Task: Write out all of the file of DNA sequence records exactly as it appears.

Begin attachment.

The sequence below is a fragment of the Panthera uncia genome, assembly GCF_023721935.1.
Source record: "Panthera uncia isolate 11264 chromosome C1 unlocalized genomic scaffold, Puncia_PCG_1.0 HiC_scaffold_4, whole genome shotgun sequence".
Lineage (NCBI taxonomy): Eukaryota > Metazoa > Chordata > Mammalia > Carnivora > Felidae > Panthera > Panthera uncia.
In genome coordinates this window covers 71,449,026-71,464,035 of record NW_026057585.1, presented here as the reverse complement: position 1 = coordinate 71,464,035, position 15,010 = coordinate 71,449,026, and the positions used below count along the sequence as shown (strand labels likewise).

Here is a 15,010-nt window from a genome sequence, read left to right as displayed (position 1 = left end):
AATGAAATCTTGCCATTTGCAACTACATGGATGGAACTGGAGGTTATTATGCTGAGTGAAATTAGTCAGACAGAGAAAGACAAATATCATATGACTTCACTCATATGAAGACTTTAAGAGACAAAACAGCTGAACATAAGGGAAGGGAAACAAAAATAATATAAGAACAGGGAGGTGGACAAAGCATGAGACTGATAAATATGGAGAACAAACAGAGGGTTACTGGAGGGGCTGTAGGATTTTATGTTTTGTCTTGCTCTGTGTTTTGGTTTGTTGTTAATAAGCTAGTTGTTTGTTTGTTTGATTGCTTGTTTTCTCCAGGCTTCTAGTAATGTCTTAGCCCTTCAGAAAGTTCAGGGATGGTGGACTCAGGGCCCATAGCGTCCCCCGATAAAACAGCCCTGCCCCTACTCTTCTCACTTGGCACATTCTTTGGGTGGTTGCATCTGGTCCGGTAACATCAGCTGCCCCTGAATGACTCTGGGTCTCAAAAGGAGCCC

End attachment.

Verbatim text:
The sequence below is a fragment of the Panthera uncia genome, assembly GCF_023721935.1.
Source record: "Panthera uncia isolate 11264 chromosome C1 unlocalized genomic scaffold, Puncia_PCG_1.0 HiC_scaffold_4, whole genome shotgun sequence".
Lineage (NCBI taxonomy): Eukaryota > Metazoa > Chordata > Mammalia > Carnivora > Felidae > Panthera > Panthera uncia.
In genome coordinates this window covers 71,449,026-71,464,035 of record NW_026057585.1, presented here as the reverse complement: position 1 = coordinate 71,464,035, position 15,010 = coordinate 71,449,026, and the positions used below count along the sequence as shown (strand labels likewise).

Here is a 15,010-nt window from a genome sequence, read left to right as displayed (position 1 = left end):
AATGAAATCTTGCCATTTGCAACTACATGGATGGAACTGGAGGTTATTATGCTGAGTGAAATTAGTCAGACAGAGAAAGACAAATATCATATGACTTCACTCATATGAAGACTTTAAGAGACAAAACAGCTGAACATAAGGGAAGGGAAACAAAAATAATATAAGAACAGGGAGGTGGACAAAGCATGAGACTGATAAATATGGAGAACAAACAGAGGGTTACTGGAGGGGCTGTAGGATTTTATGTTTTGTCTTGCTCTGTGTTTTGGTTTGTTGTTAATAAGCTAGTTGTTTGTTTGTTTGATTGCTTGTTTTCTCCAGGCTTCTAGTAATGTCTTAGCCCTTCAGAAAGTTCAGGGATGGTGGACTCAGGGCCCATAGCGTCCCCCGATAAAACAGCCCTGCCCCTACTCTTCTCACTTGGCACATTCTTTGGGTGGTTGCATCTGGTCCGGTAACATCAGCTGCCCCTGAATGACTCTGGGTCTCAAAAGGAGCCC